Two months ago we brought you news of UK’s popular TV show, Top Gear, pitting a BMW S1000RR against the new Ariel Atom V8 on their race track. Now BMW has decided to race the S1000RR against their own BMW M3 on a track. They filmed the event and put together a video called “The Chase.” It’s part movie and part advertisement with an attempt by BMW to create something viral.
The RR and the M3 were positioned at opposite ends of the track and then raced toward each other with the winner being the one to overtake the other. The RR rider was Rico Penzkofer, a motorcycle racer and team manager of Penz 13 who has competed in the FIM World Endurance Championship, Isle of Man TT and Macau Grand Prix. The M3 driver was Nico Bastian a racing driver, instructor and presenter for Sport 1 who has raced in the Porsche Carrera Cup, Seat Leon Supercopa and German MINI Challenge series.
The video is setup with the two rivals discussing their machines over dinner and then moves on to some advertising for Akrapovic, which is an official partner of BMW Motorrad Motorsport. Both machines were tuned by Akrapovic development partner a-workx. In additional to Akrapovic exhausts on both, the RR was fitted with BMW’s HP Race parts as well.
So, who wins? Take a look at the video below (also on BMW’s YouTube Channel) or skip ahead where I’ll spoil the surprise.
The acceleration of the S1000RR was too much for the M3 with Rico gaining quickly on Nico from the start. When rain moved in the bike was slowed but still managed to overtake the car by lap 15.
The video was put together by BMW Motorrad’s international advertising agency Serviceplan and directed by film director Ryan McManus. With a 45-person crew they spent just two days getting the shots. Ryan was keen to project the trackside atmosphere in the final film. “It was very exciting, you could hear and feel the engines and I wanted to get a sense of that intensity and for the power of the car and the bike. It had to be real,” he says.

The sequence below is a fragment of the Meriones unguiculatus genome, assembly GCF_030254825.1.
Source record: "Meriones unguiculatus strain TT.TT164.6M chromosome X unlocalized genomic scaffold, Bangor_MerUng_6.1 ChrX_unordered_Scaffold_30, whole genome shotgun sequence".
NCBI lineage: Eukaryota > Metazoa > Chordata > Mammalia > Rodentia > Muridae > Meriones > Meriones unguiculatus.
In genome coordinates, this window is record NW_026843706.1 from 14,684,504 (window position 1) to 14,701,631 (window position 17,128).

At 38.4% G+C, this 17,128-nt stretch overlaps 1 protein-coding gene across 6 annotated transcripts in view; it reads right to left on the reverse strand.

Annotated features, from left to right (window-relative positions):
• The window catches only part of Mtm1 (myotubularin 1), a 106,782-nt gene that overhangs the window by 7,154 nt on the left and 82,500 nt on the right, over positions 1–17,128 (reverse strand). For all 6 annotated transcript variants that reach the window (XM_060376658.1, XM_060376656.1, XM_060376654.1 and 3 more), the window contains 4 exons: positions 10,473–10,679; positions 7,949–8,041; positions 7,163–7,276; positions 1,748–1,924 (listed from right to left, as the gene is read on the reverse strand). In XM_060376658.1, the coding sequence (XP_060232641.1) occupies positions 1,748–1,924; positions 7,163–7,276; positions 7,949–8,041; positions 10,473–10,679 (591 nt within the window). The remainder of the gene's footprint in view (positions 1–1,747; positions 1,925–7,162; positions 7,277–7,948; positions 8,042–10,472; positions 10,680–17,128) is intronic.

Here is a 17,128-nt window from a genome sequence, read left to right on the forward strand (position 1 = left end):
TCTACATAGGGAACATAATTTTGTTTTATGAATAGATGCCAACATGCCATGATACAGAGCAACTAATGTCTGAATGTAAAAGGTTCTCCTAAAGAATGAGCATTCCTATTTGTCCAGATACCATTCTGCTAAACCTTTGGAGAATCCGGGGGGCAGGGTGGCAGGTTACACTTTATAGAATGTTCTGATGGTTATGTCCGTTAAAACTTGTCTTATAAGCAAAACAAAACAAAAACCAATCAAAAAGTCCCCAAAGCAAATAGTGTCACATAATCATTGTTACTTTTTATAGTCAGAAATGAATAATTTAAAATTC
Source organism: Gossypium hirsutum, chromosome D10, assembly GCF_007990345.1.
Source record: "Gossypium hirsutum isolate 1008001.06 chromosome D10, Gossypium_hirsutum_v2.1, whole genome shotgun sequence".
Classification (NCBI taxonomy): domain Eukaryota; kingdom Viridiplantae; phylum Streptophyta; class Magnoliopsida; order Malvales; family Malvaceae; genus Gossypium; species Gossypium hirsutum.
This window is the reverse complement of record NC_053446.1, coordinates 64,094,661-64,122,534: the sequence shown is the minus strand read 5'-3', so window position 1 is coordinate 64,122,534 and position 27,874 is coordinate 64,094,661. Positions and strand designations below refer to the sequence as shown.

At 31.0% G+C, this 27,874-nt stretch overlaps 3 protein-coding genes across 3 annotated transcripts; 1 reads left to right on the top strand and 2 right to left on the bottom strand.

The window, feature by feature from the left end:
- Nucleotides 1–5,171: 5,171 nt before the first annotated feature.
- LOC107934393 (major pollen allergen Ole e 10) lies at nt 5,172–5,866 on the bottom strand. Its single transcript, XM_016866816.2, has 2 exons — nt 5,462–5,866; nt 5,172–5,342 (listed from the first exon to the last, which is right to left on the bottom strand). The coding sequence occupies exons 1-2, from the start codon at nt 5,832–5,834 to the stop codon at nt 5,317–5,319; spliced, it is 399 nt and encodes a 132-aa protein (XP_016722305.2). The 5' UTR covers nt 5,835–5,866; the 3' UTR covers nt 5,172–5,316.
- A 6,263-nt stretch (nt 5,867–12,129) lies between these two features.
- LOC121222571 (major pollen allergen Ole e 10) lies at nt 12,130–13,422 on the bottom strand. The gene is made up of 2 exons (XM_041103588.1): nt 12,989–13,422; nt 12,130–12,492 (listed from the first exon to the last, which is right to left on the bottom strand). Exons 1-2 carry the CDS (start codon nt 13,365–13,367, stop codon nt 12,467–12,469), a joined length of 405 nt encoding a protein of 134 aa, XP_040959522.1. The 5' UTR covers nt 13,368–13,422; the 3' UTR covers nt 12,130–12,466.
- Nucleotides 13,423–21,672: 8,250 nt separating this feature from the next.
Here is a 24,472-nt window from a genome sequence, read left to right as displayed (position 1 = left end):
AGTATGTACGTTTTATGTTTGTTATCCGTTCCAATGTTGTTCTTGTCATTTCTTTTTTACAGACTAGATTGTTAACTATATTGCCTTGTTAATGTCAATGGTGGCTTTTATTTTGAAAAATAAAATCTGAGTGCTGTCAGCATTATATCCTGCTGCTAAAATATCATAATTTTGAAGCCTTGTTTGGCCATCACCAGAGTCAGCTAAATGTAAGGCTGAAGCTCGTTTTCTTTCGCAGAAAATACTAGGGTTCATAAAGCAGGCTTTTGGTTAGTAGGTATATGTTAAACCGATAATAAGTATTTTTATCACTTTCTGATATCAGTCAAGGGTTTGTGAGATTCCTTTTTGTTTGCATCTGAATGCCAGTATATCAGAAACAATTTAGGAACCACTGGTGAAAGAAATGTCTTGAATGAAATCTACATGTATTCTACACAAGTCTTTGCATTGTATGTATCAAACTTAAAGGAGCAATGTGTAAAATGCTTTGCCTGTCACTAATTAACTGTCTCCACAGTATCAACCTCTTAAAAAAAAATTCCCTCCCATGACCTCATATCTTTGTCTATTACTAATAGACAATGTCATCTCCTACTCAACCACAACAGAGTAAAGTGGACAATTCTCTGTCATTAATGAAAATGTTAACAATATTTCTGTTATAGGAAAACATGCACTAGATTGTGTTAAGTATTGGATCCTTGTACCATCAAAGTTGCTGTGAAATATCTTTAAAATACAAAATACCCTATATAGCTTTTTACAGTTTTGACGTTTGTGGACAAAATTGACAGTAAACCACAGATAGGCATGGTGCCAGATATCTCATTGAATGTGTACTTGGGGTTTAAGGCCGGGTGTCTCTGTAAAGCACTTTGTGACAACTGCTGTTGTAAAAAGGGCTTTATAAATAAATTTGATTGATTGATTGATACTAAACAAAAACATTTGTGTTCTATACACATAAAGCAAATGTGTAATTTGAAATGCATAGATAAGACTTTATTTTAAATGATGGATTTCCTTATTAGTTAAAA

Part of retaining that sense of reality was to hold and record a genuine head-to-head race between the two contenders, rather than setting up an artificial, staged situation. “We didn’t know ahead of the race who would win. Most people were saying that it would be the bike and I certainly thought that – the bike did start off really well and had a great lead, but then the rain came and it really slowed it down, so we were all wondering: will the car do it now, because the driver was pushing really hard. But the bike had gained too much ground.” Ryan says he put the motorcycle’s win down to its incredible acceleration and the advantage of a long straight on a track which was dry to start off.
A number of different techniques were used by the film crew to make sure that no moment of rivalry was missed. The car was fitted with a rig to capture the on-track action and a small GoPro wearable camera was used. “The GoPros were great to use, they give a really good effect which make it look like the car is still and the background is moving very, very fast,” Ryan explains. “To get 360-degree shots of the vehicles, a small circular camera track was built. With the car or bike in the middle, it was easy to film all the way around them in one smooth motion.”